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Time-out

  • Posted on Feb 6, 2017

Could you be doing ‘time-out’ wrong?

About 75% of parents report using ‘time-out’ for misbehavior but a large percent of parents are not using this technique correctly. In a survey of 400 ptimeoutarents of children aged 15 months to 10 years, parents were reporting that the ‘time-out’ discipline was not working. However, further investigation showed that parents could use some education on this.

The most important principal in time out is that you are removing positive reinforcements. What is the most significant thing you can remove? A toy? No, it turns out that YOU are the most important object to your child! So…no talking or interactions during their time out! (But lots of love and talking when they are on their best behavior). And don’t give them repeated warnings or you lose your credibility! Give one warning, explain the reason they will be placed in time out and then no more talking to them despite how engaging and sweet they may act! Lastly, don’t give any toys, books or access to other children when they are in time out…otherwise you defeat the purpose entirely. If they try to escape, put them back in time out. This may mean spending most of a day working on this technique …which makes for a difficult day for both of you…but it does teach your child a very important lesson….that you are the boss!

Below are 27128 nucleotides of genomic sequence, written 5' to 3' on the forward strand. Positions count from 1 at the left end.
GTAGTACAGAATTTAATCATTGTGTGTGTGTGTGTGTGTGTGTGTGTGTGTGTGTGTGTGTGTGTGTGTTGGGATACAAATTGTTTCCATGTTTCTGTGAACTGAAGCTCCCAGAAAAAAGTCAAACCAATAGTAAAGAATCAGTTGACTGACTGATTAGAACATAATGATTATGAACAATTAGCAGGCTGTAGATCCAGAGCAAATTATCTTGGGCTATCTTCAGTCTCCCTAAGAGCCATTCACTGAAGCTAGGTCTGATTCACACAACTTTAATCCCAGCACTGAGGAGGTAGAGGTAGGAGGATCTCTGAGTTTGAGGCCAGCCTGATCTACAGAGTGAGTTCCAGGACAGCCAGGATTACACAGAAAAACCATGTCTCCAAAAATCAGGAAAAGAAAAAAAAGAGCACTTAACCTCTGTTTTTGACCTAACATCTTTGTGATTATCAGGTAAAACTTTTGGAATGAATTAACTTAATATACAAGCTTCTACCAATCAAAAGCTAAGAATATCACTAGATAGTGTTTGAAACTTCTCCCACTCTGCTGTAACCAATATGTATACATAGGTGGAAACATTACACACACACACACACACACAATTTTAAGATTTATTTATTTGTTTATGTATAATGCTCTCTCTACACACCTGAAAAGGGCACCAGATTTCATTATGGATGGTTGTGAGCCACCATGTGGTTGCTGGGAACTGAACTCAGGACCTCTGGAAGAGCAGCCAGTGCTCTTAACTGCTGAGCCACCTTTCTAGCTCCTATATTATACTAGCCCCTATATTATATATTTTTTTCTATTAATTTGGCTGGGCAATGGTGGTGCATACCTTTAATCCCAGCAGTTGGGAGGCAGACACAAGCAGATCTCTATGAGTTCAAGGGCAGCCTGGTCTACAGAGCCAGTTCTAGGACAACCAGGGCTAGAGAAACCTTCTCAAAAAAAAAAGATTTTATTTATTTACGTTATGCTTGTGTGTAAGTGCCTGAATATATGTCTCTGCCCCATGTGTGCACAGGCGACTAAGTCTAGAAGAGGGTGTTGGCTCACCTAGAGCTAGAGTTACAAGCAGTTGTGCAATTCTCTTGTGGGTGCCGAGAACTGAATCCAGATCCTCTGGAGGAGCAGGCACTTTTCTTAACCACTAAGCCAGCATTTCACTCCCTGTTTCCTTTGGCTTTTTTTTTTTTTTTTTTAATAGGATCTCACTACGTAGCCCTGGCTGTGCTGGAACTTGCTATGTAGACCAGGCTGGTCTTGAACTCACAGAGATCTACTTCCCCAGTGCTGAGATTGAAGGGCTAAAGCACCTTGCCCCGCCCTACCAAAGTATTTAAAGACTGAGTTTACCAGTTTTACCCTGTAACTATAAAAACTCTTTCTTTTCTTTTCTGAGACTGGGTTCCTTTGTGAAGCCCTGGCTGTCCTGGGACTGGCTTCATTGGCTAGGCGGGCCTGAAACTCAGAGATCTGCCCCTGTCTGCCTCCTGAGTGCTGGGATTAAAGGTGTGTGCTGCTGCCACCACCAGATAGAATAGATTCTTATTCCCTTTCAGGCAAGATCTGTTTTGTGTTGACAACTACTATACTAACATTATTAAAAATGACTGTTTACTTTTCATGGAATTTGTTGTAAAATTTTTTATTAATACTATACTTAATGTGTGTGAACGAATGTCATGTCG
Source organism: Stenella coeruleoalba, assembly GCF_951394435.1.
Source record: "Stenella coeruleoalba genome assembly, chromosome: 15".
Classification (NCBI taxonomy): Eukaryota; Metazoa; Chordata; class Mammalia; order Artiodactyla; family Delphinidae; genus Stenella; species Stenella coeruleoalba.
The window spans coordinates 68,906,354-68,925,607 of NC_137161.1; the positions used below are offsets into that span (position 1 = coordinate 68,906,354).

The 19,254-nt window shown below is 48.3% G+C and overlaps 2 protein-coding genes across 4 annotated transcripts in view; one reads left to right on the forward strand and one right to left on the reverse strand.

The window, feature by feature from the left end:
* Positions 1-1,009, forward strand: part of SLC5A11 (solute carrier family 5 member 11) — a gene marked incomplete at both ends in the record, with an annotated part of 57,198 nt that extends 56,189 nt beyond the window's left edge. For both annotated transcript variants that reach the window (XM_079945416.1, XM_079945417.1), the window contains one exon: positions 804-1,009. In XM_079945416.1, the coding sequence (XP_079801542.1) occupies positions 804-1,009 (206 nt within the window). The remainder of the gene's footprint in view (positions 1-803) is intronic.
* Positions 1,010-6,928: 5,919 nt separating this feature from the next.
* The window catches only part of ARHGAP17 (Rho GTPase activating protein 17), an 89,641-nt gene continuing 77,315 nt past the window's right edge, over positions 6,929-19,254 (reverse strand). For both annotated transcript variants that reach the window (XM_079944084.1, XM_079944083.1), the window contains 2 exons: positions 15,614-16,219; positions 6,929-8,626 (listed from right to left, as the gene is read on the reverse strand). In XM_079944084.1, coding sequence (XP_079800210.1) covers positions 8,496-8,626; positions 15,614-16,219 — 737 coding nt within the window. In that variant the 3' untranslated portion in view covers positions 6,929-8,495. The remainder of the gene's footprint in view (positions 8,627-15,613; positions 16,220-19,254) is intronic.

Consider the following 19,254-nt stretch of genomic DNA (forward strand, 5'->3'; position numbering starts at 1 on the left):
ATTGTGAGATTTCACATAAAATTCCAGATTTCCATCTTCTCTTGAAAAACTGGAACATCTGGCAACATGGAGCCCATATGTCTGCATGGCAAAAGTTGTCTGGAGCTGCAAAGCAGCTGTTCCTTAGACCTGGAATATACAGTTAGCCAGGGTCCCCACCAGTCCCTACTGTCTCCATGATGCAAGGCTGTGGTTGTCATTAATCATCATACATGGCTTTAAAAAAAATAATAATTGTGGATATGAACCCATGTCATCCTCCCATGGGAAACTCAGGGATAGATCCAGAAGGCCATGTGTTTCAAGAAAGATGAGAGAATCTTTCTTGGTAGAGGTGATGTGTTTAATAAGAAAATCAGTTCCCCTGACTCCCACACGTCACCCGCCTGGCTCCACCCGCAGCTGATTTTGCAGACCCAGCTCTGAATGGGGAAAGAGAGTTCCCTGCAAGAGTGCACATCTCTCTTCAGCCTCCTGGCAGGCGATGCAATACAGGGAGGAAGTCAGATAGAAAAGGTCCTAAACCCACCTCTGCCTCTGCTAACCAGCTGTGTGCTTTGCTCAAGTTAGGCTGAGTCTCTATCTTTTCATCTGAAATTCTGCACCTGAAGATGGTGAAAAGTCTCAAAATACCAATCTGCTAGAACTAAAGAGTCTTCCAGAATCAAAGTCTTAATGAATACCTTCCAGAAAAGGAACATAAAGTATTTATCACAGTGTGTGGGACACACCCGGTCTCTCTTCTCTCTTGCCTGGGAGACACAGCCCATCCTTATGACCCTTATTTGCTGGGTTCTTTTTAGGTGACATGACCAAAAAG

Dr Badaracco

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